🦞 Lobster Dinner, Thursday 6 pm: A lobster dinner with fresh corn and live music from Josh MacFarlane. House wine is $3.50 red or white. At the Mill Tavern, 5544 Manotick Main St. Tickets $51 (includes gratuity).

🍂 Harvest - A Feast of Fall, Sept. 13: A foodie fundraiser for YouTurn Youth Support Services. At All Saint Event Space, 330 Laurier Ave. Tickets $102.


🏕️ Learn to Camp, Wednesday 6 pm: A workshop hosted by the Ottawa Outdoor Gear Library to teach you all the basics of camping from setting up your tent to building a fire and hiding your food from bears. At Britannia Park, 2805 Carling Ave. Free!

🪚 Make Your Own Ring Toss Game, Wednesday 6 pm: Learn to make your own ring toss game with big power tools including a table and mitre saw. At the end you get to take home your creation. At the Ottawa Tool Library, 877a Boyd Ave. Tickets $97.

🧶 Introduction to Crochet, Wednesday 6 pm: A two-hour class that covers the basics of crochet, from what yarn and hooks to choose, to basic stitches and making your first chain. Hooks and yarn are included in the price of the class. At the Square Lemon Artistic Association, 2350 Stevenage Dr. Unit 14. Tickets $62.


👗 613Flea, Saturday 10 am: As many as 150 vendors with everything from vinyl records to vintage clothing, and everything in between. At the Aberdeen Pavilion at Lansdowne Park. Free admission.

  • Michael Andlauer is only a few small steps away from (finally) completing his purchase of the Senators, after the NHL’s executive committee approved his purchase of the team. [Ottawa Citizen]

  • Calling something “the best” is a tricky business, but this really might be the best Italian sausage sandwich you’ll find anywhere.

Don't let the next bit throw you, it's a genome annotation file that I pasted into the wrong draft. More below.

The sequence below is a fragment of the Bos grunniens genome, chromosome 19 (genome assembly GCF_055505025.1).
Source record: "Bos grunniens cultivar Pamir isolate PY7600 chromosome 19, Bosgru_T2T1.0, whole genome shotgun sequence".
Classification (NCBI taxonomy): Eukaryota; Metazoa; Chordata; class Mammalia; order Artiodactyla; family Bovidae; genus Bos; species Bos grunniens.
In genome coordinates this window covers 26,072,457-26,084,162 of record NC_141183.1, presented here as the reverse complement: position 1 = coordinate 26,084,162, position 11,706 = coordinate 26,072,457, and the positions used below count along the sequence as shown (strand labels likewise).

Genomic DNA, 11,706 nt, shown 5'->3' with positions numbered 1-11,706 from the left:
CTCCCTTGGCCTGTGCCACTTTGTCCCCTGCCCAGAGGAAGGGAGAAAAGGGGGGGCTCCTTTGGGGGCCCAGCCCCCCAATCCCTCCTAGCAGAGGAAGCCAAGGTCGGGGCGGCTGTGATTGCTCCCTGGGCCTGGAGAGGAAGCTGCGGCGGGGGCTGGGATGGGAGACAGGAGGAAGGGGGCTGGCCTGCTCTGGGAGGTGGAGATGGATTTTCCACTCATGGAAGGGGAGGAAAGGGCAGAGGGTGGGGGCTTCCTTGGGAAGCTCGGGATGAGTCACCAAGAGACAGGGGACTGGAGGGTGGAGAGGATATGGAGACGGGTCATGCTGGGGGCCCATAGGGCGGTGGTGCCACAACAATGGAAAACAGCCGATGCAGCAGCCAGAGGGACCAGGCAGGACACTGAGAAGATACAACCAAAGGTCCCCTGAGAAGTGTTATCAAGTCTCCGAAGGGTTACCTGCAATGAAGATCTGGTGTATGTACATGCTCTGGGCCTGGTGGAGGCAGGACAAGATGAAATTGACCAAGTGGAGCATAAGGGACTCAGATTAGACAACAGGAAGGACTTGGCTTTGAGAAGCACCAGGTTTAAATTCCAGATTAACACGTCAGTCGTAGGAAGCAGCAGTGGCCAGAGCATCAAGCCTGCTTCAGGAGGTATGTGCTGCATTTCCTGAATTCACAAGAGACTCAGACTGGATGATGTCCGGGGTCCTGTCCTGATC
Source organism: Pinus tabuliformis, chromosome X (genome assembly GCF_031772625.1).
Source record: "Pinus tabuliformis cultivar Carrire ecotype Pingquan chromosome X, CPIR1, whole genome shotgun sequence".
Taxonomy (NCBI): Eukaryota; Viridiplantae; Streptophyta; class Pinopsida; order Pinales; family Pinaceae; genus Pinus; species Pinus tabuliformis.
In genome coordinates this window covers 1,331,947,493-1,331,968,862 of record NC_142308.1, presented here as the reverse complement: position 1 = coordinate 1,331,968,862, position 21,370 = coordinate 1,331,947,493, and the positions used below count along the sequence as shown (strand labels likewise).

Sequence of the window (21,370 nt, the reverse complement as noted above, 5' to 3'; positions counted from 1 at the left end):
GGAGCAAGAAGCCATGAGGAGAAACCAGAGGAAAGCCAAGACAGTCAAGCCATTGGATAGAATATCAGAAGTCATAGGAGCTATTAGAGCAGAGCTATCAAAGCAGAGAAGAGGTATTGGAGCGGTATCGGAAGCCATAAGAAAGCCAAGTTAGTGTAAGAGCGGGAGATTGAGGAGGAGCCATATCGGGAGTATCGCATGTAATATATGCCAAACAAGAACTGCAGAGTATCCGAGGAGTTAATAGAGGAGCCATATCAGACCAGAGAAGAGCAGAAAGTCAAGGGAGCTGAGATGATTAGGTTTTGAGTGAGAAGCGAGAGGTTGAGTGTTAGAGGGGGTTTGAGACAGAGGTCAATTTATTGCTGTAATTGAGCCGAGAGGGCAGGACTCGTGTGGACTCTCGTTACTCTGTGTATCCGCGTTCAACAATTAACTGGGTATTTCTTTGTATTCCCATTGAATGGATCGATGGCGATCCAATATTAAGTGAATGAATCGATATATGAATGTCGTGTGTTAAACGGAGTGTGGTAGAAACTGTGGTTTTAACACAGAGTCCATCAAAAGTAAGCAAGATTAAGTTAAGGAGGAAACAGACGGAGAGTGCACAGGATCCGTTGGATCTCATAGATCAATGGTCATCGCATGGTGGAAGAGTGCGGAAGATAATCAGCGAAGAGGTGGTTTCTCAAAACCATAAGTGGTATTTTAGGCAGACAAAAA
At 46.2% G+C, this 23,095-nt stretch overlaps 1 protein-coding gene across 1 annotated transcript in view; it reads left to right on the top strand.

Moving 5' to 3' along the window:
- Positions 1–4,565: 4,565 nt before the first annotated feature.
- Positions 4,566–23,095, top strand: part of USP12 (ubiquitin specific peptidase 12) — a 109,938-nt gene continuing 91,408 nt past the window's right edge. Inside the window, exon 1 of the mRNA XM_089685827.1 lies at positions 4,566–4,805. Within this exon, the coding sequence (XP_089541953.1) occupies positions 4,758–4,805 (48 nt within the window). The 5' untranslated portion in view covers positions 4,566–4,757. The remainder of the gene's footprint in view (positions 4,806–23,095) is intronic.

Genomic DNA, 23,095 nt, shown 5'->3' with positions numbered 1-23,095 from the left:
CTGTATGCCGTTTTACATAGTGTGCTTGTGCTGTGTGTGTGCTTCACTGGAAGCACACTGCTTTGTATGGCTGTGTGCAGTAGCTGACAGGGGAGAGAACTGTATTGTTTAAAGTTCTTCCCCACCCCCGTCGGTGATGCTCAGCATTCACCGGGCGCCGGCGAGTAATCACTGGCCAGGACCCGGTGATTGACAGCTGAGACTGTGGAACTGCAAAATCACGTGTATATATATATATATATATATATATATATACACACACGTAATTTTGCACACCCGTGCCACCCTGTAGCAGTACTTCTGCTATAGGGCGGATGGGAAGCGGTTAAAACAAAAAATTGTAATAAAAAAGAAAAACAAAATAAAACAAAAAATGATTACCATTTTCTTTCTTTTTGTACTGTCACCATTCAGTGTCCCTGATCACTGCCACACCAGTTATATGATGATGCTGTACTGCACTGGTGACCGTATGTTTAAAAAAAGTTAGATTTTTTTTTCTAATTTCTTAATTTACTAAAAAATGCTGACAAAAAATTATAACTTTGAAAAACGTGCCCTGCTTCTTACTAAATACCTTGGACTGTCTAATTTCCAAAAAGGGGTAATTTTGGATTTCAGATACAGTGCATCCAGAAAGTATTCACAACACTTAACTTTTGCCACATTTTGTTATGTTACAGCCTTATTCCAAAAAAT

• It was a long and winding road that brought Haile Tecklehaimanot from Eritrea to become a groundskeeper at the Ottawa Stadium. [CBC]

  • The Rideau Canal isn’t just for boats, it’s for turtles too! [Reddit]

  • Traditionally made tortillas and house-made salsa. What more do you need to know? This brand new shop is a Mexican food lover’s dream.

  • We love old photos around here, like this one of Carlingwood in the 50s. [Reddit]


Irenka Farmilo/Ottawa Lookout Reader

Today’s photo comes from reader Irenka Farmilo, who said, “An Ottawa River sunset from last night. The shot is undoctored except that I couldn't get the colour to be closer to vermilion, which would be more accurate. But the soft play of light on the water is still a delight to me.”

Do you have a photo you’d like to share with the Lookout community? Send it in!


Congrats to everyone who got last week’s Ottawa Wordle, the answer was CYCLE, as in the cycling lanes that could be created on Billings Bridge.

For today’s Ottawa Quiz, we want to know what the property tax increase in the city was last year? The first five people to write in with the correct answer will get their names mentioned in the next issue.

What did you think of today's newsletter?

Login or Subscribe to participate in polls.